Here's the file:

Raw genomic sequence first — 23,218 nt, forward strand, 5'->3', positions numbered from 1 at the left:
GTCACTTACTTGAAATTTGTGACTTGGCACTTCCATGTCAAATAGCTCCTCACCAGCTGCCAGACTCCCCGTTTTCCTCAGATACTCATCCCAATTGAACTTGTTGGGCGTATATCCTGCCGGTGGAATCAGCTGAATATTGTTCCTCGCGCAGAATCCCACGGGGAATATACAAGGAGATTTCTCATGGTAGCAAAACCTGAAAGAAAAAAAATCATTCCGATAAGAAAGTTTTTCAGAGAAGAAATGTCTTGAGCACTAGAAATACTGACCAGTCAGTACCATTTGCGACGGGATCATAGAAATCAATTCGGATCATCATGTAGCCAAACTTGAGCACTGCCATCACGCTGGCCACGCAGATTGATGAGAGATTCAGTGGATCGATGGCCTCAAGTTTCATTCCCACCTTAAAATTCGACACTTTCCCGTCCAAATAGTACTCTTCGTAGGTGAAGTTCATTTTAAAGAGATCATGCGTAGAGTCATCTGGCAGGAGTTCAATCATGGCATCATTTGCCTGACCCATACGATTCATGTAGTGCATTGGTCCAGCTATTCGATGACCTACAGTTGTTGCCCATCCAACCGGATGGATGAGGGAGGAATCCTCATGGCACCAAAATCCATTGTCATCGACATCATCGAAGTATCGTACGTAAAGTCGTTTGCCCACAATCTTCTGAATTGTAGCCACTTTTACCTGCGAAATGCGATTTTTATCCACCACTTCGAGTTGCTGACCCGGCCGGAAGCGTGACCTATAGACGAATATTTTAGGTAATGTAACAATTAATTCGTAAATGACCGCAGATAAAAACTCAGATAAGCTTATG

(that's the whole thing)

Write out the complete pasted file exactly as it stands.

Raw genomic sequence first — 23,218 nt, forward strand, 5'->3', positions numbered from 1 at the left:
GTCACTTACTTGAAATTTGTGACTTGGCACTTCCATGTCAAATAGCTCCTCACCAGCTGCCAGACTCCCCGTTTTCCTCAGATACTCATCCCAATTGAACTTGTTGGGCGTATATCCTGCCGGTGGAATCAGCTGAATATTGTTCCTCGCGCAGAATCCCACGGGGAATATACAAGGAGATTTCTCATGGTAGCAAAACCTGAAAGAAAAAAAATCATTCCGATAAGAAAGTTTTTCAGAGAAGAAATGTCTTGAGCACTAGAAATACTGACCAGTCAGTACCATTTGCGACGGGATCATAGAAATCAATTCGGATCATCATGTAGCCAAACTTGAGCACTGCCATCACGCTGGCCACGCAGATTGATGAGAGATTCAGTGGATCGATGGCCTCAAGTTTCATTCCCACCTTAAAATTCGACACTTTCCCGTCCAAATAGTACTCTTCGTAGGTGAAGTTCATTTTAAAGAGATCATGCGTAGAGTCATCTGGCAGGAGTTCAATCATGGCATCATTTGCCTGACCCATACGATTCATGTAGTGCATTGGTCCAGCTATTCGATGACCTACAGTTGTTGCCCATCCAACCGGATGGATGAGGGAGGAATCCTCATGGCACCAAAATCCATTGTCATCGACATCATCGAAGTATCGTACGTAAAGTCGTTTGCCCACAATCTTCTGAATTGTAGCCACTTTTACCTGCGAAATGCGATTTTTATCCACCACTTCGAGTTGCTGACCCGGCCGGAAGCGTGACCTATAGACGAATATTTTAGGTAATGTAACAATTAATTCGTAAATGACCGCAGATAAAAACTCAGATAAGCTTATG